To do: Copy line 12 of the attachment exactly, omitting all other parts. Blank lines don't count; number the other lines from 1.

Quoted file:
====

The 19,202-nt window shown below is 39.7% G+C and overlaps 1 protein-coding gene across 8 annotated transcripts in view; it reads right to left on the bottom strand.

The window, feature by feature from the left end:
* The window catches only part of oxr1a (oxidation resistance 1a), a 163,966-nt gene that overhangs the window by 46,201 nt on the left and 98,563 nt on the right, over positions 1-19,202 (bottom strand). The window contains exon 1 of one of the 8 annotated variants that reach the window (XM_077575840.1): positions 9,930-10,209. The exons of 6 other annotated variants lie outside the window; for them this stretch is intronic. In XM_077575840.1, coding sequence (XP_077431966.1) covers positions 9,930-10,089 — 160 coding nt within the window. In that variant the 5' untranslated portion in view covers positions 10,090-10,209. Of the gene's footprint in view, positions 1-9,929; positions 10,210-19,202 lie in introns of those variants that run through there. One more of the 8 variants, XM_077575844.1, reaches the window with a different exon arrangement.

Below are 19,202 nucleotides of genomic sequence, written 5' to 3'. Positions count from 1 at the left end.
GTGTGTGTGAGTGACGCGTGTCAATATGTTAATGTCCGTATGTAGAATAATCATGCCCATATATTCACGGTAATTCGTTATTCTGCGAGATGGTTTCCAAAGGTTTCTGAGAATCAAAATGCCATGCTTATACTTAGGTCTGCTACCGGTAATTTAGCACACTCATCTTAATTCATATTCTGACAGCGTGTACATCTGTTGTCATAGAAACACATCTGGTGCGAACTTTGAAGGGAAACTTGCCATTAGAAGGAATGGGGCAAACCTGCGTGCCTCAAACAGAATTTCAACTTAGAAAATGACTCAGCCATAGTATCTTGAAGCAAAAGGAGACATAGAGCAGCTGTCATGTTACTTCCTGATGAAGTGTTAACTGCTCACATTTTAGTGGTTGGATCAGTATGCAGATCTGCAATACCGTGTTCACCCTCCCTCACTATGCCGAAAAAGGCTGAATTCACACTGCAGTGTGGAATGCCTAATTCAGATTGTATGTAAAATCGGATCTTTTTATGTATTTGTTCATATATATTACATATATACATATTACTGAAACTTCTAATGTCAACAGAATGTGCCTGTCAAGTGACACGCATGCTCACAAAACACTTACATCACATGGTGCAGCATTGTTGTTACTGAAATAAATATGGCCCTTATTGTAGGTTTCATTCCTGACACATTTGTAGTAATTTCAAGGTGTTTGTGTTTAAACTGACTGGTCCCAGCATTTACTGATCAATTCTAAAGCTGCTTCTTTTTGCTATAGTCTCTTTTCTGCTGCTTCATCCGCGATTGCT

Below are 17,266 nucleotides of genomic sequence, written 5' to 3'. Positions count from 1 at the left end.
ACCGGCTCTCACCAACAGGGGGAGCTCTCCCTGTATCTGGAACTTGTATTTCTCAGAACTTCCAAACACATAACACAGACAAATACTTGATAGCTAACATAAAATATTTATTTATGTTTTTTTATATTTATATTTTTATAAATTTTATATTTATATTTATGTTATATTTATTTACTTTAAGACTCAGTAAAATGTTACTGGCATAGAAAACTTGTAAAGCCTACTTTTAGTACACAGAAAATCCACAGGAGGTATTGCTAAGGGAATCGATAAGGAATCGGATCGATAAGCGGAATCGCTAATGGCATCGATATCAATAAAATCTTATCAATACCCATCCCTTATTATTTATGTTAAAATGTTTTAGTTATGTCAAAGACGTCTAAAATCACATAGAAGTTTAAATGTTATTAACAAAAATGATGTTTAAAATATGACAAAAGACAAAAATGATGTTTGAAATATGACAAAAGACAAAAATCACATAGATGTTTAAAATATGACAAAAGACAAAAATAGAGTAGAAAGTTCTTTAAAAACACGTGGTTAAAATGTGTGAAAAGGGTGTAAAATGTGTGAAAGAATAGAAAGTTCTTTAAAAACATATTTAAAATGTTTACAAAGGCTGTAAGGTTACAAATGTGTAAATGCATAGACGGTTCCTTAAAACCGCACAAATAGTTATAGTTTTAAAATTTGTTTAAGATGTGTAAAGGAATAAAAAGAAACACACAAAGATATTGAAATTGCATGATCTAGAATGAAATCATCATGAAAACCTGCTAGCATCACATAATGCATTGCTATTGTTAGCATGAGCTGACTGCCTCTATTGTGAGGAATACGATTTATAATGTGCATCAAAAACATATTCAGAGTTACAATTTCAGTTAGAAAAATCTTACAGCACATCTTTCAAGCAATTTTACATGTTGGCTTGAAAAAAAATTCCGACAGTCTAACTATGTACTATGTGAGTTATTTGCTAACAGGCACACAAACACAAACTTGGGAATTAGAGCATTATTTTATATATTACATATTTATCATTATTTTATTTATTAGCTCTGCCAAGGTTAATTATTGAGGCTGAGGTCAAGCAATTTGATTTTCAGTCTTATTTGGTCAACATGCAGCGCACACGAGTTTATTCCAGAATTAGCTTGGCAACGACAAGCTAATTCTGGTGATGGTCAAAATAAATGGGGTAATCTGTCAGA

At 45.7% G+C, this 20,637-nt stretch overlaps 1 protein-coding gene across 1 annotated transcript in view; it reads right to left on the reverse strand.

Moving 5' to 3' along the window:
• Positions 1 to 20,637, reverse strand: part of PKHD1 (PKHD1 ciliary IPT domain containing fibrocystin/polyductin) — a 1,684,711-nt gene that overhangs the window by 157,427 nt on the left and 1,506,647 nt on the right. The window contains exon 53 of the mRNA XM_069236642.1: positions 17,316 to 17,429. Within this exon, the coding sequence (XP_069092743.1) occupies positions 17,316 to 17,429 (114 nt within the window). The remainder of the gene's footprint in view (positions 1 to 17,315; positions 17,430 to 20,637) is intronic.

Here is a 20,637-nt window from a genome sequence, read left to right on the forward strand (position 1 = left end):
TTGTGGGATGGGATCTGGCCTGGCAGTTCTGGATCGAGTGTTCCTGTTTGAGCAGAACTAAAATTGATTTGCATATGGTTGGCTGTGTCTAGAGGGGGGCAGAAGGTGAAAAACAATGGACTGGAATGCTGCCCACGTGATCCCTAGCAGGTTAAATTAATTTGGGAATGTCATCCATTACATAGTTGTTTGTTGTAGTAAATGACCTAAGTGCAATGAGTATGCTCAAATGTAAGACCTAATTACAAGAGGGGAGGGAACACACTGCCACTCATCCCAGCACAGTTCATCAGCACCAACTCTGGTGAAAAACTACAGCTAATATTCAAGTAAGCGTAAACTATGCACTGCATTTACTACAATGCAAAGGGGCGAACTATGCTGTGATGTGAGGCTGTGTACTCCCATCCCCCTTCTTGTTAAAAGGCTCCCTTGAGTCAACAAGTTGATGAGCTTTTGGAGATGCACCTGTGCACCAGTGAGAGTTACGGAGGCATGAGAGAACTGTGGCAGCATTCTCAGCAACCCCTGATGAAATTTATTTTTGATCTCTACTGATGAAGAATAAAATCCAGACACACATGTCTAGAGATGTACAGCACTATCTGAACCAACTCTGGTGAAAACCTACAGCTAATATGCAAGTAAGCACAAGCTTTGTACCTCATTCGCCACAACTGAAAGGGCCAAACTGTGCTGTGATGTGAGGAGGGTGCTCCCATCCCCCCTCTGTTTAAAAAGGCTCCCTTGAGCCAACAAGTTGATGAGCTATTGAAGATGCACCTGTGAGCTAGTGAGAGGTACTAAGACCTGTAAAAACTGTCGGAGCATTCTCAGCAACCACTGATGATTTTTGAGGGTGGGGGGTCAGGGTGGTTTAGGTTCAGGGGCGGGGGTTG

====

TTGTGGGATGGGATCTGGCCTGGCAGTTCTGGATCGAGTGTTCCTGTTTGAGCAGAACTAAAATTGATTTGCATATGGTTGGCTGTGTCTAGAGGGGGGCAGAAGGTGAAAAACAATGGACTGGAATGCTGCCCACGTGATCCCTAGCAGGTTAAATTAATTTGGGAATGTCATCCATTACATAGTTGTTTGTTGTAGTAAATGACCTAAGTGCAATGAGTATGCTCAAATGTAAGACCTAATTACAAGAGGGGAGGGAACACACTGCCACTCATCCCAGCACAGTTCATCAGCACCAACTCTGGTGAAAAACTACAGCTAATATTCAAGTAAGCGTAAACTATGCACTGCATTTACTACAATGCAAAGGGGCGAACTATGCTGTGATGTGAGGCTGTGTACTCCCATCCCCCTTCTTGTTAAAAGGCTCCCTTGAGTCAACAAGTTGATGAGCTTTTGGAGATGCACCTGTGCACCAGTGAGAGTTACGGAGGCATGAGAGAACTGTGGCAGCATTCTCAGCAACCCCTGATGAAATTTATTTTTGATCTCTACTGATGAAGAATAAAATCCAGACACACATGTCTAGAGATGTACAGCACTATCTGAACCAACTCTGGTGAAAACCTACAGCTAATATGCAAGTAAGCACAAGCTTTGTACCTCATTCGCCACAACTGAAAGGGCCAAACTGTGCTGTGATGTGAGGAGGGTGCTCCCATCCCCCCTCTGTTTAAAAAGGCTCCCTTGAGCCAACAAGTTGATGAGCTATTGAAGATGCACCTGTGAGCTAGTGAGAGGTACTAAGACCTGTAAAAACTGTCGGAGCATTCTCAGCAACCACTGATGATTTTTGAGGGTGGGGGGTCAGGGTGGTTTAGGTTCAGGGGCGGGGGTTG